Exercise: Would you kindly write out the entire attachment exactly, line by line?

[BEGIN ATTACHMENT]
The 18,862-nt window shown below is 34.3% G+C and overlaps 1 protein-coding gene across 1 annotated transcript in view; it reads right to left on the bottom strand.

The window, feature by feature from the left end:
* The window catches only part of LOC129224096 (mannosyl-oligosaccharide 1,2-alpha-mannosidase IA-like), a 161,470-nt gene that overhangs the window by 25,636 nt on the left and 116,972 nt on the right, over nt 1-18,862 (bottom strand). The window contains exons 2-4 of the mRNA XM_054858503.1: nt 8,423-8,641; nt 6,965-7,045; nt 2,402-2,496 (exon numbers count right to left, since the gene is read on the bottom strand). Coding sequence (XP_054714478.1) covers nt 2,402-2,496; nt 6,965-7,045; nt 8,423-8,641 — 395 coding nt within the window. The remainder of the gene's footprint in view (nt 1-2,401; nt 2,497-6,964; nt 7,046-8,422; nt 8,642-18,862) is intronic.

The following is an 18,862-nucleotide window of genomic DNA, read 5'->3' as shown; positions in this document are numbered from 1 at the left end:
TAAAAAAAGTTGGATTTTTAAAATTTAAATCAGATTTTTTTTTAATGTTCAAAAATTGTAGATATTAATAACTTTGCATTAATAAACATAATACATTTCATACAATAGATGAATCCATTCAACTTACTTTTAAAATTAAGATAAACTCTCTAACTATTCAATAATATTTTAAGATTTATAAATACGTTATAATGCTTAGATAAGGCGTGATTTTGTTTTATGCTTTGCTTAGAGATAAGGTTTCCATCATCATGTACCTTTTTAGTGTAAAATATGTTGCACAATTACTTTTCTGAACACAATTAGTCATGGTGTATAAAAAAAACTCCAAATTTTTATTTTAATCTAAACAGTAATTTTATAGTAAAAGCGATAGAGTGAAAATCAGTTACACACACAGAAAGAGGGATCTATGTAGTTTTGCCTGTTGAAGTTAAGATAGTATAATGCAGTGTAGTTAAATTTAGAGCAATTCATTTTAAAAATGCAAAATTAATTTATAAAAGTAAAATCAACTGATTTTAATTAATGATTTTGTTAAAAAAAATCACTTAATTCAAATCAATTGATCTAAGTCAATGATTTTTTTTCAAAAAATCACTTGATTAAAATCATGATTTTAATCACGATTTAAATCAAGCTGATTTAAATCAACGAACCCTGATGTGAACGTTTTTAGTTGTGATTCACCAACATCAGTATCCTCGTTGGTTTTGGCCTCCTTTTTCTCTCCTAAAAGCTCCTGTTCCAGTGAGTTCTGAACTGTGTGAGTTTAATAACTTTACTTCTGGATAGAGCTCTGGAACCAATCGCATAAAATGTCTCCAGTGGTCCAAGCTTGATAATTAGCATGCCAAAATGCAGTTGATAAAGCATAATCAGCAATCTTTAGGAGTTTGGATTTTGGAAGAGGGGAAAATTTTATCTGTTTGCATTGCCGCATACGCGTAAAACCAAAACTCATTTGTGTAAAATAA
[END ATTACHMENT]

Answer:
The 18,862-nt window shown below is 34.3% G+C and overlaps 1 protein-coding gene across 1 annotated transcript in view; it reads right to left on the bottom strand.

The window, feature by feature from the left end:
* The window catches only part of LOC129224096 (mannosyl-oligosaccharide 1,2-alpha-mannosidase IA-like), a 161,470-nt gene that overhangs the window by 25,636 nt on the left and 116,972 nt on the right, over nt 1-18,862 (bottom strand). The window contains exons 2-4 of the mRNA XM_054858503.1: nt 8,423-8,641; nt 6,965-7,045; nt 2,402-2,496 (exon numbers count right to left, since the gene is read on the bottom strand). Coding sequence (XP_054714478.1) covers nt 2,402-2,496; nt 6,965-7,045; nt 8,423-8,641 — 395 coding nt within the window. The remainder of the gene's footprint in view (nt 1-2,401; nt 2,497-6,964; nt 7,046-8,422; nt 8,642-18,862) is intronic.

The following is an 18,862-nucleotide window of genomic DNA, read 5'->3' as shown; positions in this document are numbered from 1 at the left end:
TAAAAAAAGTTGGATTTTTAAAATTTAAATCAGATTTTTTTTTAATGTTCAAAAATTGTAGATATTAATAACTTTGCATTAATAAACATAATACATTTCATACAATAGATGAATCCATTCAACTTACTTTTAAAATTAAGATAAACTCTCTAACTATTCAATAATATTTTAAGATTTATAAATACGTTATAATGCTTAGATAAGGCGTGATTTTGTTTTATGCTTTGCTTAGAGATAAGGTTTCCATCATCATGTACCTTTTTAGTGTAAAATATGTTGCACAATTACTTTTCTGAACACAATTAGTCATGGTGTATAAAAAAAACTCCAAATTTTTATTTTAATCTAAACAGTAATTTTATAGTAAAAGCGATAGAGTGAAAATCAGTTACACACACAGAAAGAGGGATCTATGTAGTTTTGCCTGTTGAAGTTAAGATAGTATAATGCAGTGTAGTTAAATTTAGAGCAATTCATTTTAAAAATGCAAAATTAATTTATAAAAGTAAAATCAACTGATTTTAATTAATGATTTTGTTAAAAAAAATCACTTAATTCAAATCAATTGATCTAAGTCAATGATTTTTTTTCAAAAAATCACTTGATTAAAATCATGATTTTAATCACGATTTAAATCAAGCTGATTTAAATCAACGAACCCTGATGTGAACGTTTTTAGTTGTGATTCACCAACATCAGTATCCTCGTTGGTTTTGGCCTCCTTTTTCTCTCCTAAAAGCTCCTGTTCCAGTGAGTTCTGAACTGTGTGAGTTTAATAACTTTACTTCTGGATAGAGCTCTGGAACCAATCGCATAAAATGTCTCCAGTGGTCCAAGCTTGATAATTAGCATGCCAAAATGCAGTTGATAAAGCATAATCAGCAATCTTTAGGAGTTTGGATTTTGGAAGAGGGGAAAATTTTATCTGTTTGCATTGCCGCATACGCGTAAAACCAAAACTCATTTGTGTAAAATAA